This case has since famously received the name of Van Gend en Loos. In the book by Hanson, this case represents a very essential ruling as related to the European Court of Justice. The importance of this case is emphasized by the fact that it set out that the establishment of the European Economic Community treaty had provisions for creation of legal rights enforceable by natural and legal persons in priority of the courts of the member states in the community. This principle is currently known as that of direct effect. This case by far turned out to be one of the most significant if not the most vital decision in the European Union’s operations.
The plaintiff who was a postal and transportation company did import urea formaldehyde into the Netherlands from West Germany. The former country’s customs authority went ahead and charged them duty on the chemical imported. Following this, the plaintiff argued that the tariff in essence was contrary to the law of the European community. According to the treaty of Rome the plaintiff argued in line with the 12th article of the treaty, which has since been replaced by article 25EC, that states in part that member states were not under any circumstances to introduce any duties or taxes or any other charges whatsoever that would have a similar effect as to raise the commodity prices. Further, the preexisting ones were not to be increased.
The root of the case was the setting of a chemical in a different class by the Benelux countries. This customs category resulted in higher customs charges for the chemical. The decision of the court was that there was breach of the treaty in doing this since the provision of the treaty was that member states were to progressively lower the custom duties between themselves. In his book Calmann states that the ruling went further to state that such a breach could create an action by individuals before national courts or even by the states in the community themselves. The plaintiff went ahead to pay up the tariff charged but went to seek for a recompense from the national court. In its ruling, the national court made a reference to the judiciary of the EC in a quest to know whether the present 25th article of the treaty did actually confer rights to nationals to vindicate in the national court.
The advocate, General Roamer, was of the opinion that some of the articles entrenched in the treaty actually had a direct effect and thus implying that citizens of the members states could actually rely upon them; but state that article 12 was not such an article. This opinion was however totally distinct from the judgment that was established by the court.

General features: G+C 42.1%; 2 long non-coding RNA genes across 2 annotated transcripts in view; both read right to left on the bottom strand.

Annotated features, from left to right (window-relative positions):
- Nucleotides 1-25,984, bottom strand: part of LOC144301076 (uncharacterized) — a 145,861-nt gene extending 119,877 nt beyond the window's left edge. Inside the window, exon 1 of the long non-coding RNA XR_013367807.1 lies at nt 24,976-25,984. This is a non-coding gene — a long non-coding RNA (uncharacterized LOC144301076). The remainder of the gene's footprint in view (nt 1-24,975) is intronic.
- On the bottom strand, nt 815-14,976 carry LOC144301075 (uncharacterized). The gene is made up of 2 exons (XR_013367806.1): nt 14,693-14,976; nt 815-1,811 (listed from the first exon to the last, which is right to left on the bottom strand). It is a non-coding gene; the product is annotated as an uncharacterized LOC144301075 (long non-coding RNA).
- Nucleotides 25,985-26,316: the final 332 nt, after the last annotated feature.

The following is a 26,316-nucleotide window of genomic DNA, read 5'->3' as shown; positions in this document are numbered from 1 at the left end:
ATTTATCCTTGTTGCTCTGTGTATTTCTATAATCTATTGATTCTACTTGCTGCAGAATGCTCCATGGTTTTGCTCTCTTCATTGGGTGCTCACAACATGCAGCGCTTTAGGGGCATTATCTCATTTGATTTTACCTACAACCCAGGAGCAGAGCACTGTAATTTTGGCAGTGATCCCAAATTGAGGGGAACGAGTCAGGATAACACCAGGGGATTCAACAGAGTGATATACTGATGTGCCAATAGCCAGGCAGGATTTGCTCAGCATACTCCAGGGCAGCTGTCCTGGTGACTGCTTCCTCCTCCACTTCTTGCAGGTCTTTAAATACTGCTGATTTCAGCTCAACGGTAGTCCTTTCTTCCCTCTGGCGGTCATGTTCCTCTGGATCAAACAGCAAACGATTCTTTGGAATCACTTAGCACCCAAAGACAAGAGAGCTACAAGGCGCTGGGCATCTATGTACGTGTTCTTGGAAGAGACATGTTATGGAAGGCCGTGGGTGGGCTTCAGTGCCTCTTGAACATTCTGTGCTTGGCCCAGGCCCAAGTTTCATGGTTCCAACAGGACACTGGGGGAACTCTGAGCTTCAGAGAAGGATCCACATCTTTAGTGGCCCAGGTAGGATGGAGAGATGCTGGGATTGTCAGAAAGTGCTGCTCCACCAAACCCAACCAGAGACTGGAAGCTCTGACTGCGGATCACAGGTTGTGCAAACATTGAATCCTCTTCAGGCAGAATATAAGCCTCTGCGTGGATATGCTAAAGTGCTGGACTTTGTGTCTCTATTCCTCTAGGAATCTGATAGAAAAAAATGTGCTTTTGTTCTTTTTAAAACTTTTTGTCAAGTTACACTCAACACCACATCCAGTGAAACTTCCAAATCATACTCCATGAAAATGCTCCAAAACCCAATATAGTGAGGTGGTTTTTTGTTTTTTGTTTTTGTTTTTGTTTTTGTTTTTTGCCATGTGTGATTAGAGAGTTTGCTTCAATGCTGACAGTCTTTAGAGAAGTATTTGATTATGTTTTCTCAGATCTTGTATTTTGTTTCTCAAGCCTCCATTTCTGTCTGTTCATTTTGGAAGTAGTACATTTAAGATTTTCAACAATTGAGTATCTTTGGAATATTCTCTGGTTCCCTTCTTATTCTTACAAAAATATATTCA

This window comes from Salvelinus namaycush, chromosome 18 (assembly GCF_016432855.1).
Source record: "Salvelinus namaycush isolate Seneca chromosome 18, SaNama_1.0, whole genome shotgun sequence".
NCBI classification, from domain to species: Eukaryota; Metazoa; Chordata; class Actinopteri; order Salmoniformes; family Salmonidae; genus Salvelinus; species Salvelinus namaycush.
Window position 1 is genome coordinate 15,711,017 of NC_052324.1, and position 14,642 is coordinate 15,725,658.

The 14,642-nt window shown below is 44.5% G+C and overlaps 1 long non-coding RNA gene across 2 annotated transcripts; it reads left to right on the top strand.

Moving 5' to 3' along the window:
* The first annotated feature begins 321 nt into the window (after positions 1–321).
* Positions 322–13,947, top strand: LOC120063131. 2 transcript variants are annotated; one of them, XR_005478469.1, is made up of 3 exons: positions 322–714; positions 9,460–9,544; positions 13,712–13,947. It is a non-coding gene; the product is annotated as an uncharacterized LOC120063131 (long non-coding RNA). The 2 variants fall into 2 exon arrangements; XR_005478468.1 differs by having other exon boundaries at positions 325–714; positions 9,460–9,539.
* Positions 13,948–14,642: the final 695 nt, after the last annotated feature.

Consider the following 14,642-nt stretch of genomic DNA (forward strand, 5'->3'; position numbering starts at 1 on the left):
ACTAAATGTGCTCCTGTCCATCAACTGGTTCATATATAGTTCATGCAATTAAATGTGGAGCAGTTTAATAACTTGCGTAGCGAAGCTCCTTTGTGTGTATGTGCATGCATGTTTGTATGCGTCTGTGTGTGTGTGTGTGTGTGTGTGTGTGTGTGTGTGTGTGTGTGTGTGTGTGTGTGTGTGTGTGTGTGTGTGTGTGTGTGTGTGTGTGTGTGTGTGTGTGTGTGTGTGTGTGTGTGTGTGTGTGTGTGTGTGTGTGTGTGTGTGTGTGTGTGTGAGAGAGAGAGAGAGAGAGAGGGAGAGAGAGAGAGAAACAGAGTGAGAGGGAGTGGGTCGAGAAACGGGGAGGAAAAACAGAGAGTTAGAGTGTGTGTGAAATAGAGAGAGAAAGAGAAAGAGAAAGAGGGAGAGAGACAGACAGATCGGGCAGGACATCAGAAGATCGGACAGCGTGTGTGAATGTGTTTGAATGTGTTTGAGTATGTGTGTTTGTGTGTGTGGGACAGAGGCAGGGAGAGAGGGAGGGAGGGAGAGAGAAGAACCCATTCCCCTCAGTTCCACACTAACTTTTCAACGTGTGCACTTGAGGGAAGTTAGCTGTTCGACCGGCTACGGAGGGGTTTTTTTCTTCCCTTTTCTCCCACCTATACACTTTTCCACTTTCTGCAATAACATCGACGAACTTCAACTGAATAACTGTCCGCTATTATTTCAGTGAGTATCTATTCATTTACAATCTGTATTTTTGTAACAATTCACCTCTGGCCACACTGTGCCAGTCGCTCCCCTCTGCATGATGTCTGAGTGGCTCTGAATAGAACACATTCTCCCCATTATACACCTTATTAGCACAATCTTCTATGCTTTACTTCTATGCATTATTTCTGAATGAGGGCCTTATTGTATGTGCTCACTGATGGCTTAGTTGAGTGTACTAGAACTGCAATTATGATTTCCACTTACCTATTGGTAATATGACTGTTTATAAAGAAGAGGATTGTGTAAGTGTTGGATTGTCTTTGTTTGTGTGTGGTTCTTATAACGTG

The court argued that it was essential to consider the spirit of a provision, the wording and the general scheme thereof for it to be directly effective. Further the argument was that since the treaty was created to benefit individuals of the members’ states; the individuals could therefore have rights in their national courts.
The case has largely affected how the articles in the EC treaty are viewed. They are seen to be directly effective as opposed to being directly applicable, in their usage against the state. It has also been vital in illustrating the very innovative jurisprudence of the European court of Justice. While on one hand the concept of direct effect finds no mentioning in the agreement, the court decided that the doctrine was essential to ensure that the members states complied with their responsibilities set out by the Treaty of Rome. In the book by Moens, the ruling has worked to provide a more effective yet very relevantly distributed mechanism of enforcement6. This is because, in direct effect, the Commission is not ideally required to bring an action against a state.
Calmann, J. 1967. The Common Market: the Treaty of Rome explained. London: Blond.
Hanson, S. 2003. Legal method & reasoning. 2nd edition. London: Routledge Cavendish.
Moens, G. 2005. International trade and business law review. London: Cavendish publishing.
The treaty of Rome 1957. Web.